Archive for January, 2012

Watch Out For Signs Of Volunteer Burnout

Tuesday, January 31st, 2012

volunteer background checkIf you’re like most non profit organizations, you have all kinds of volunteers: enthusiastic and boisterous, or quietly committed. You have volunteers who are good at one thing and those who are good at many things. And you probably have some who don’t know their limits.

Before you lose valuable volunteers to burnout, it’s a good idea to become familiar with the signs of volunteer burnout—and how to prevent it.

  1. Volunteers are not happy. Check in often to make sure your volunteers are still enjoying their work. Remember, they’re not getting paid, so satisfaction is important to keep volunteers engaged. If they’re not having fun, it may be time for a break.
  2. Your volunteers are worried about getting their work done or missing deadlines. Pressure is not good for anyone. If your volunteers are stressed out about their workload, you could lose them fast. Find ways to spread out the work.
  3. Your volunteers are irritable with fellow volunteers, or even worse—with clients. This is a sure sign of burnout, and it can have serious consequences. Any volunteer who is resentful of staff, clients and fellow volunteers to the point of becoming bad-tempered is in need of a talking to. Find out what’s bothering him or her, and offer a new position or leave of absence.
  4. The laughter and positive atmosphere has disappeared. Listen to your volunteers as they work and interact with each other. Do you hear laughter and light conversation? Or do you hear snapping, heavy sighs or nothing at all?

Usually, the best volunteers, whose dedication and work ethic leads them to overdo it, are more susceptible to burnout. Keep the lines of communication open and check in often with all of your volunteers. Insist on a break for those who have been working too much or are starting to show signs of wear. And remember to show your appreciation often. Sometimes, a “thank you” is all a volunteer needs to hear to replenishment their motivation.

How to Get Your Volunteers on Board

Friday, January 20th, 2012

prescreening volunteers, volunteer background checkYou’ve successfully recruited and brought on some new volunteers for your nonprofit organization. Before you put them right to work, take some time to bring them up to speed. They’ll be happier – and so will you. And they might even stick around longer, too.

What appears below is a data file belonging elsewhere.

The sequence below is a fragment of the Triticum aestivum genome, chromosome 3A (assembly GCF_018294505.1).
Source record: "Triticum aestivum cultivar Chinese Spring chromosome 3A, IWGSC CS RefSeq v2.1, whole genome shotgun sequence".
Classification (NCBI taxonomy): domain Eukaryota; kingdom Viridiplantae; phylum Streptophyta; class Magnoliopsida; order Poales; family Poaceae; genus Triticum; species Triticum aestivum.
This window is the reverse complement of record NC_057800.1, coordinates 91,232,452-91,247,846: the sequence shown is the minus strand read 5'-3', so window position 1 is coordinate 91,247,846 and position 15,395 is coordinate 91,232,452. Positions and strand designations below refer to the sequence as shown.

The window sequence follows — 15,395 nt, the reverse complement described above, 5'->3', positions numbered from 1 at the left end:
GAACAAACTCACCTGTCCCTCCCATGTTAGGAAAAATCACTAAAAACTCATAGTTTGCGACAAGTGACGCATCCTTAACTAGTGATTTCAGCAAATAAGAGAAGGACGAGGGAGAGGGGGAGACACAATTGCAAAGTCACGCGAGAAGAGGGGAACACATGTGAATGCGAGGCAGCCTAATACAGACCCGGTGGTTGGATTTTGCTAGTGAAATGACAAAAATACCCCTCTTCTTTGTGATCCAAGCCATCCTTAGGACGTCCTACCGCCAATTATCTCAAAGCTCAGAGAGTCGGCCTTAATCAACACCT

No matter what position you put your new volunteer in, you can’t assume they know how to do the work you expect from them. Other new volunteers come into a non-profit with great enthusiasm and ideas, and anxious to do a good job. Without clear direction, they may start making improvements or changes without understanding the organization. Both of these situations can lead to conflict.

A better approach is to invest some time to help new volunteers get off to a good start. Allow them to get to know your organization, meet paid and volunteer staff, ask questions and shadow other workers to see how things are done. Encourage them to observe the culture.

  • While you’re working with new volunteers, make sure they hear about the “unwritten rules.” If whoever takes the last cup of coffee is supposed to make another pot, be sure they know that. If everyone brings in snacks on board meeting day, pass that along, as well as rules covering perfume, parking, and other etiquette issues.
  • Designate a mentor for each new volunteer—someone they can go to when they have question or problems. Between yourself and the mentor, demonstrate what success at your organization looks like, so the new volunteer knows has a clear picture to work toward.
  • Let your new volunteers take their time becoming oriented and integrating into your non-profit. Schedule a weekly 10-minute meeting for the first month, to check in and make sure they feel comfortable.

Putting in some extra time up front with your volunteers will pay off in higher productivity, less turnover, better morale and easier volunteer recruiting.

Count on for your volunteer prescreening services. Protect your staff, clients, and your community with volunteer background checks.